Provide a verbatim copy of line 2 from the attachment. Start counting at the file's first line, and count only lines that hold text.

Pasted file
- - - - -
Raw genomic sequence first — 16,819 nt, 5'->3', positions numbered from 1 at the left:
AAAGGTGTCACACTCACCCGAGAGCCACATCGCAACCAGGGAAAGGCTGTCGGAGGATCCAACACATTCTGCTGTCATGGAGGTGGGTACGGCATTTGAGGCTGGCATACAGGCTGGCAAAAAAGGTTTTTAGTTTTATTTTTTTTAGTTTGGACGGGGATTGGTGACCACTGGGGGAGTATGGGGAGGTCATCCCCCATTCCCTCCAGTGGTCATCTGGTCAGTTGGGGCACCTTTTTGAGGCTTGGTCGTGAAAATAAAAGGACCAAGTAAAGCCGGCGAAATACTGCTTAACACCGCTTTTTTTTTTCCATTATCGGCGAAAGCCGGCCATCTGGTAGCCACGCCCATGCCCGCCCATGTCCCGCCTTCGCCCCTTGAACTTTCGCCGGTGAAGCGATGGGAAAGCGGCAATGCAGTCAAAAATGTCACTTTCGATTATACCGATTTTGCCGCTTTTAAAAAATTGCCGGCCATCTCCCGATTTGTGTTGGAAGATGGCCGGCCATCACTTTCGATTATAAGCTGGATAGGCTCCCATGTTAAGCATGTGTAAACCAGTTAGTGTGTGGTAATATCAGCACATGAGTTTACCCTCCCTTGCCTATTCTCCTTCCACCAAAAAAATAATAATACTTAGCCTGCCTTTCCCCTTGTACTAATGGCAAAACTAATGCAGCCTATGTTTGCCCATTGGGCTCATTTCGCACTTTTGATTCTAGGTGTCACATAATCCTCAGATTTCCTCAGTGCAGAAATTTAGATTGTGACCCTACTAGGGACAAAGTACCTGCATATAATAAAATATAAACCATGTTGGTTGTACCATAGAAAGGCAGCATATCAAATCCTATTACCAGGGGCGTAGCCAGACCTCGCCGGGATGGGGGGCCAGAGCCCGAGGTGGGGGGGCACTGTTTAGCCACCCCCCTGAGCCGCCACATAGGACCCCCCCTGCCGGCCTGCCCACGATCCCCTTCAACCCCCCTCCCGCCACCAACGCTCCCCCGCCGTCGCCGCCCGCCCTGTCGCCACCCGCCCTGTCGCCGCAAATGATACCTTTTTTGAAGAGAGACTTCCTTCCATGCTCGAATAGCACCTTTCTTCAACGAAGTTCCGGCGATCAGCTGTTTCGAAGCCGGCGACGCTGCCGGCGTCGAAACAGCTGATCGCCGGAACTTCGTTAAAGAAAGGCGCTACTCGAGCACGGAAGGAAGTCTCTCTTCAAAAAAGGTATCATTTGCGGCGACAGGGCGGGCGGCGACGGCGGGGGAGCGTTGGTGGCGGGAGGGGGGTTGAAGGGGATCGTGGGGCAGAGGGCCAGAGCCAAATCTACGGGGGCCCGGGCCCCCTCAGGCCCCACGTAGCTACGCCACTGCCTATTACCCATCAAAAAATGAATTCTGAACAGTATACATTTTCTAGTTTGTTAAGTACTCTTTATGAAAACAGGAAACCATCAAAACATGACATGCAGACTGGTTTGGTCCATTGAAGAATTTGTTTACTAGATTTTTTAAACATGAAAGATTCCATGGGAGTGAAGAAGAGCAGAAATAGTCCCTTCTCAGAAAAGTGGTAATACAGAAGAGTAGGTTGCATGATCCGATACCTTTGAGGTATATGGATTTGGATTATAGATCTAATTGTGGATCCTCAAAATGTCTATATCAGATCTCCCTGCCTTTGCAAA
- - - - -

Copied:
AAAGGTGTCACACTCACCCGAGAGCCACATCGCAACCAGGGAAAGGCTGTCGGAGGATCCAACACATTCTGCTGTCATGGAGGTGGGTACGGCATTTGAGGCTGGCATACAGGCTGGCAAAAAAGGTTTTTAGTTTTATTTTTTTTAGTTTGGACGGGGATTGGTGACCACTGGGGGAGTATGGGGAGGTCATCCCCCATTCCCTCCAGTGGTCATCTGGTCAGTTGGGGCACCTTTTTGAGGCTTGGTCGTGAAAATAAAAGGACCAAGTAAAGCCGGCGAAATACTGCTTAACACCGCTTTTTTTTTTCCATTATCGGCGAAAGCCGGCCATCTGGTAGCCACGCCCATGCCCGCCCATGTCCCGCCTTCGCCCCTTGAACTTTCGCCGGTGAAGCGATGGGAAAGCGGCAATGCAGTCAAAAATGTCACTTTCGATTATACCGATTTTGCCGCTTTTAAAAAATTGCCGGCCATCTCCCGATTTGTGTTGGAAGATGGCCGGCCATCACTTTCGATTATAAGCTGGATAGGCTCCCATGTTAAGCATGTGTAAACCAGTTAGTGTGTGGTAATATCAGCACATGAGTTTACCCTCCCTTGCCTATTCTCCTTCCACCAAAAAAATAATAATACTTAGCCTGCCTTTCCCCTTGTACTAATGGCAAAACTAATGCAGCCTATGTTTGCCCATTGGGCTCATTTCGCACTTTTGATTCTAGGTGTCACATAATCCTCAGATTTCCTCAGTGCAGAAATTTAGATTGTGACCCTACTAGGGACAAAGTACCTGCATATAATAAAATATAAACCATGTTGGTTGTACCATAGAAAGGCAGCATATCAAATCCTATTACCAGGGGCGTAGCCAGACCTCGCCGGGATGGGGGGCCAGAGCCCGAGGTGGGGGGGCACTGTTTAGCCACCCCCCTGAGCCGCCACATAGGACCCCCCCTGCCGGCCTGCCCACGATCCCCTTCAACCCCCCTCCCGCCACCAACGCTCCCCCGCCGTCGCCGCCCGCCCTGTCGCCACCCGCCCTGTCGCCGCAAATGATACCTTTTTTGAAGAGAGACTTCCTTCCATGCTCGAATAGCACCTTTCTTCAACGAAGTTCCGGCGATCAGCTGTTTCGAAGCCGGCGACGCTGCCGGCGTCGAAACAGCTGATCGCCGGAACTTCGTTAAAGAAAGGCGCTACTCGAGCACGGAAGGAAGTCTCTCTTCAAAAAAGGTATCATTTGCGGCGACAGGGCGGGCGGCGACGGCGGGGGAGCGTTGGTGGCGGGAGGGGGGTTGAAGGGGATCGTGGGGCAGAGGGCCAGAGCCAAATCTACGGGGGCCCGGGCCCCCTCAGGCCCCACGTAGCTACGCCACTGCCTATTACCCATCAAAAAATGAATTCTGAACAGTATACATTTTCTAGTTTGTTAAGTACTCTTTATGAAAACAGGAAACCATCAAAACATGACATGCAGACTGGTTTGGTCCATTGAAGAATTTGTTTACTAGATTTTTTAAACATGAAAGATTCCATGGGAGTGAAGAAGAGCAGAAATAGTCCCTTCTCAGAAAAGTGGTAATACAGAAGAGTAGGTTGCATGATCCGATACCTTTGAGGTATATGGATTTGGATTATAGATCTAATTGTGGATCCTCAAAATGTCTATATCAGATCTCCCTGCCTTTGCAAA